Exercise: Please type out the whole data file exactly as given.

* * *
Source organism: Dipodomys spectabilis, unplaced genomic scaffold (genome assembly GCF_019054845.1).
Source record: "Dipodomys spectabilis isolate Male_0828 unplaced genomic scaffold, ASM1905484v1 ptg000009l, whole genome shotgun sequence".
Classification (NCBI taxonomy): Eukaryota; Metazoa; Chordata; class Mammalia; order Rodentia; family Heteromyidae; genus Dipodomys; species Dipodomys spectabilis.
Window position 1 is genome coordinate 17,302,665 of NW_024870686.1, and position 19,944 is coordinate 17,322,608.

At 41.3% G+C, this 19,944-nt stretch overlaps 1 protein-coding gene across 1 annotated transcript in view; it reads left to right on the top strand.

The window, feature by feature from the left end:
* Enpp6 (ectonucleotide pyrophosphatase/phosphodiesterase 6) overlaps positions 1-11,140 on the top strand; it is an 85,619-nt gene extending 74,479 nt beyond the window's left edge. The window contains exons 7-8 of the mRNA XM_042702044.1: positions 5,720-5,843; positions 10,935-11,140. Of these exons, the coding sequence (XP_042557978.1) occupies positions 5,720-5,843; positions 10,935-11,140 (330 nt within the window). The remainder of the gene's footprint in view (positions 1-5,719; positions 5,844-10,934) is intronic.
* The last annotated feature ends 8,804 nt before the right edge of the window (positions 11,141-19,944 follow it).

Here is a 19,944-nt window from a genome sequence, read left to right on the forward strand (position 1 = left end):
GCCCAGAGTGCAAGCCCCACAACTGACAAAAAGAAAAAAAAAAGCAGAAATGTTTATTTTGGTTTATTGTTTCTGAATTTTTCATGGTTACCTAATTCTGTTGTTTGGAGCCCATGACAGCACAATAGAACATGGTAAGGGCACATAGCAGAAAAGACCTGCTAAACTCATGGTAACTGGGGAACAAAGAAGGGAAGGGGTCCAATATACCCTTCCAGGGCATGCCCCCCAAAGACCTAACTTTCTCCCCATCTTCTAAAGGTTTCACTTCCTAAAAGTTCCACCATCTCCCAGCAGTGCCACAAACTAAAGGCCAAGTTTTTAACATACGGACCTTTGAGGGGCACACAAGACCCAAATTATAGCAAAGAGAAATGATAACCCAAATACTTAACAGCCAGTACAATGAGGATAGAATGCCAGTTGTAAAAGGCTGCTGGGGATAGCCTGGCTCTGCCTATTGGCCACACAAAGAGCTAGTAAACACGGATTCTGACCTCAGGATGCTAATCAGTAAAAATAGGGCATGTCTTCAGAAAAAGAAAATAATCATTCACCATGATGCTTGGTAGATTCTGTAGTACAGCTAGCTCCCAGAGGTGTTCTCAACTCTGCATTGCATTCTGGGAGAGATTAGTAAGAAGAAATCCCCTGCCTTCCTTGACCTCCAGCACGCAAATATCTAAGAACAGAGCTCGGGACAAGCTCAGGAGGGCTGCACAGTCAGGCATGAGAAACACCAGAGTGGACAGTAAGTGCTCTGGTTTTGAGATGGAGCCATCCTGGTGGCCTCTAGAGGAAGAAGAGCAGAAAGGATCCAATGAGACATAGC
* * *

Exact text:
Source organism: Dipodomys spectabilis, unplaced genomic scaffold (genome assembly GCF_019054845.1).
Source record: "Dipodomys spectabilis isolate Male_0828 unplaced genomic scaffold, ASM1905484v1 ptg000009l, whole genome shotgun sequence".
Classification (NCBI taxonomy): Eukaryota; Metazoa; Chordata; class Mammalia; order Rodentia; family Heteromyidae; genus Dipodomys; species Dipodomys spectabilis.
Window position 1 is genome coordinate 17,302,665 of NW_024870686.1, and position 19,944 is coordinate 17,322,608.

At 41.3% G+C, this 19,944-nt stretch overlaps 1 protein-coding gene across 1 annotated transcript in view; it reads left to right on the top strand.

The window, feature by feature from the left end:
* Enpp6 (ectonucleotide pyrophosphatase/phosphodiesterase 6) overlaps positions 1-11,140 on the top strand; it is an 85,619-nt gene extending 74,479 nt beyond the window's left edge. The window contains exons 7-8 of the mRNA XM_042702044.1: positions 5,720-5,843; positions 10,935-11,140. Of these exons, the coding sequence (XP_042557978.1) occupies positions 5,720-5,843; positions 10,935-11,140 (330 nt within the window). The remainder of the gene's footprint in view (positions 1-5,719; positions 5,844-10,934) is intronic.
* The last annotated feature ends 8,804 nt before the right edge of the window (positions 11,141-19,944 follow it).

Here is a 19,944-nt window from a genome sequence, read left to right on the forward strand (position 1 = left end):
GCCCAGAGTGCAAGCCCCACAACTGACAAAAAGAAAAAAAAAAGCAGAAATGTTTATTTTGGTTTATTGTTTCTGAATTTTTCATGGTTACCTAATTCTGTTGTTTGGAGCCCATGACAGCACAATAGAACATGGTAAGGGCACATAGCAGAAAAGACCTGCTAAACTCATGGTAACTGGGGAACAAAGAAGGGAAGGGGTCCAATATACCCTTCCAGGGCATGCCCCCCAAAGACCTAACTTTCTCCCCATCTTCTAAAGGTTTCACTTCCTAAAAGTTCCACCATCTCCCAGCAGTGCCACAAACTAAAGGCCAAGTTTTTAACATACGGACCTTTGAGGGGCACACAAGACCCAAATTATAGCAAAGAGAAATGATAACCCAAATACTTAACAGCCAGTACAATGAGGATAGAATGCCAGTTGTAAAAGGCTGCTGGGGATAGCCTGGCTCTGCCTATTGGCCACACAAAGAGCTAGTAAACACGGATTCTGACCTCAGGATGCTAATCAGTAAAAATAGGGCATGTCTTCAGAAAAAGAAAATAATCATTCACCATGATGCTTGGTAGATTCTGTAGTACAGCTAGCTCCCAGAGGTGTTCTCAACTCTGCATTGCATTCTGGGAGAGATTAGTAAGAAGAAATCCCCTGCCTTCCTTGACCTCCAGCACGCAAATATCTAAGAACAGAGCTCGGGACAAGCTCAGGAGGGCTGCACAGTCAGGCATGAGAAACACCAGAGTGGACAGTAAGTGCTCTGGTTTTGAGATGGAGCCATCCTGGTGGCCTCTAGAGGAAGAAGAGCAGAAAGGATCCAATGAGACATAGC